So basically, I have my own personal site where I write about what I learn and study. I use it to write notes and details on what I am working on.

I specifically try to avoid posting anything directly copied from class and anything that included what rightfully belongs to the professor i.e. the professor's lecture notes and etc.

The only things I share are my notes taken from the textbook and what I write for the class after it's been graded. Also, the site is hidden from search engines, but can be still found if people have the link (which only 5 people know of and none are classmates).

That being said, is it still immoral to post what I learn and so forth? I do my best to make sure to give rightful credit, but I still doubt the right to share.

  • What do you mean by "try to avoid posting anything ...[that] rightfully belongs to the professor" - do you post anything that was created by someone else, or not?
    – ff524
    Jan 31, 2019 at 17:46
  • @ff524 what I mean by try is that I do not write anything directly belonging to someone else, but the thing that I cannot avoid is quoting/paraphrasing the question I respond to in my notes. For example: prompt questions I write responses to. Also, I try to write guidelines on what to study which are based on what the course is teaching and I add what I think are important to read.
    – user103813
    Jan 31, 2019 at 17:47

1 Answer 1


I think in general that what you are doing is without moral implications. You are certainly free to post your own thoughts or your interpretations of what a professor has said in class.

However, it would also be good to talk to your professor and get his/her advice. If you post problems or exam questions you might be, inadvertently, helping others to cheat, which would be unfortunate. The professor might request that you not do that.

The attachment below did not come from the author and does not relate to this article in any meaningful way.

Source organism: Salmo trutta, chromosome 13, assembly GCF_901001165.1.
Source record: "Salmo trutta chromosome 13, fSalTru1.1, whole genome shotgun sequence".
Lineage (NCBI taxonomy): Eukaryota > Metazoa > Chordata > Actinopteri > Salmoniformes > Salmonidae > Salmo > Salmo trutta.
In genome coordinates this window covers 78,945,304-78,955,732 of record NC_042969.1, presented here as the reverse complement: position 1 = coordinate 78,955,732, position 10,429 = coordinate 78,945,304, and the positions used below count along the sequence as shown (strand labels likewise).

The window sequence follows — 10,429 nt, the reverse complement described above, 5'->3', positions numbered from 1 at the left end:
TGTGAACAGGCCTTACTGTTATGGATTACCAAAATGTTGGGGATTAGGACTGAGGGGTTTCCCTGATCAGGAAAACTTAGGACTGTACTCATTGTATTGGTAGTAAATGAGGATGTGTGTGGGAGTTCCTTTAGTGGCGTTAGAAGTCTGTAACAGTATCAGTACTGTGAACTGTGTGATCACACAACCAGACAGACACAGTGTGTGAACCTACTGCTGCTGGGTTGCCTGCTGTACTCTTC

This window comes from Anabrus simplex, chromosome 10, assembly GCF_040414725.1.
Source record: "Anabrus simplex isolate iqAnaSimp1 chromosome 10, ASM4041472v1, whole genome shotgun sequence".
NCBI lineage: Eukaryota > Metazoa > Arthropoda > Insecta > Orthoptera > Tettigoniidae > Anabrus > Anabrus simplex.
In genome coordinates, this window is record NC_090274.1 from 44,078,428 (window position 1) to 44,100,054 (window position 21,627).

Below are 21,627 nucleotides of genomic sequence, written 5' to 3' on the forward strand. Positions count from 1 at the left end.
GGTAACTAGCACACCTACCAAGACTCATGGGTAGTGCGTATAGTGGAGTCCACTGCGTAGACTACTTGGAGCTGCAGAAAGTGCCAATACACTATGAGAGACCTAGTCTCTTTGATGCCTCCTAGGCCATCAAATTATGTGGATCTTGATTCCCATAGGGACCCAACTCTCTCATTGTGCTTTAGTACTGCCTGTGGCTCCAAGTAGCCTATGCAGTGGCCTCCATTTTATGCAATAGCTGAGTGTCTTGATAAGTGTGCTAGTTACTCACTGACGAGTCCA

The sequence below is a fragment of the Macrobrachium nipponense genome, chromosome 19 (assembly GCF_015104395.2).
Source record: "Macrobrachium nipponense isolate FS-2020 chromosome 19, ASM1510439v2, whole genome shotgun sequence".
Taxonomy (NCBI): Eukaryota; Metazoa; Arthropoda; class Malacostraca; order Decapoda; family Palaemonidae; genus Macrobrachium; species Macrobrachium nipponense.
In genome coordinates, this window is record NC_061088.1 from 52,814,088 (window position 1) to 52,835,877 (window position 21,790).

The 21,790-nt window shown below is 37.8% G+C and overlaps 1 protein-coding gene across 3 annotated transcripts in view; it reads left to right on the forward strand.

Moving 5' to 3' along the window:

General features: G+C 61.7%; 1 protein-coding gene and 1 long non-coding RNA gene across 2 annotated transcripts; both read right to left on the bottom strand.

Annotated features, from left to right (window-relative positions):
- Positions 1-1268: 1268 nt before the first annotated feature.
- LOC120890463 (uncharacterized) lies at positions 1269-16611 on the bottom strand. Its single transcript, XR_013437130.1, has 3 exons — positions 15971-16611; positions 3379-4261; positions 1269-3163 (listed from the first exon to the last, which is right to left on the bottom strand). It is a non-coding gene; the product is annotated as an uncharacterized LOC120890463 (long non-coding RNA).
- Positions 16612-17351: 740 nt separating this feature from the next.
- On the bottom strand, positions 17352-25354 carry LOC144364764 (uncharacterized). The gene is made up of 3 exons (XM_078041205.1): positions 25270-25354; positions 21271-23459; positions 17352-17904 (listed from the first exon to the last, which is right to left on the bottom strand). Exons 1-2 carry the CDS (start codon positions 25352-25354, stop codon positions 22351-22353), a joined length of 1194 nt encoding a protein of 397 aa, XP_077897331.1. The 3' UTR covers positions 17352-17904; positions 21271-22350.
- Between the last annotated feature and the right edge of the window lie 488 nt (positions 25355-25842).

Whether you cross over into copyright infringement or not depends on a lot of things. I will guess, but you should verify, that even the professor's notes would be permitted by some, even though they are copyrighted.

But for your own thoughts and words, you are certainly on solid ethical/moral ground. Even if other students find them, it isn't infringing for them to use your thoughts to help mold their own.

As a professor, I put a lot of things online for students to use. I also had mailing lists to which students could share their thoughts and help one another, with few limitations. Making it public/open to all makes it useful and avoids some ethical concerns that might occur (if rarely).

Nor is it unethical for you to simply help fellow students learn through conversations, etc. as long as you don't abet actual cheating. But I see no issues of that in what you describe.

  • Hi Buffy, thank you the clear and quick response! The one goal I had aimed for the notes and writings were to help some high school friends who were interested in the material. It seemed like it would be a helpful thing and so I started writing. I will definitely ask the professor about it.
    – user103813
    Jan 31, 2019 at 17:59

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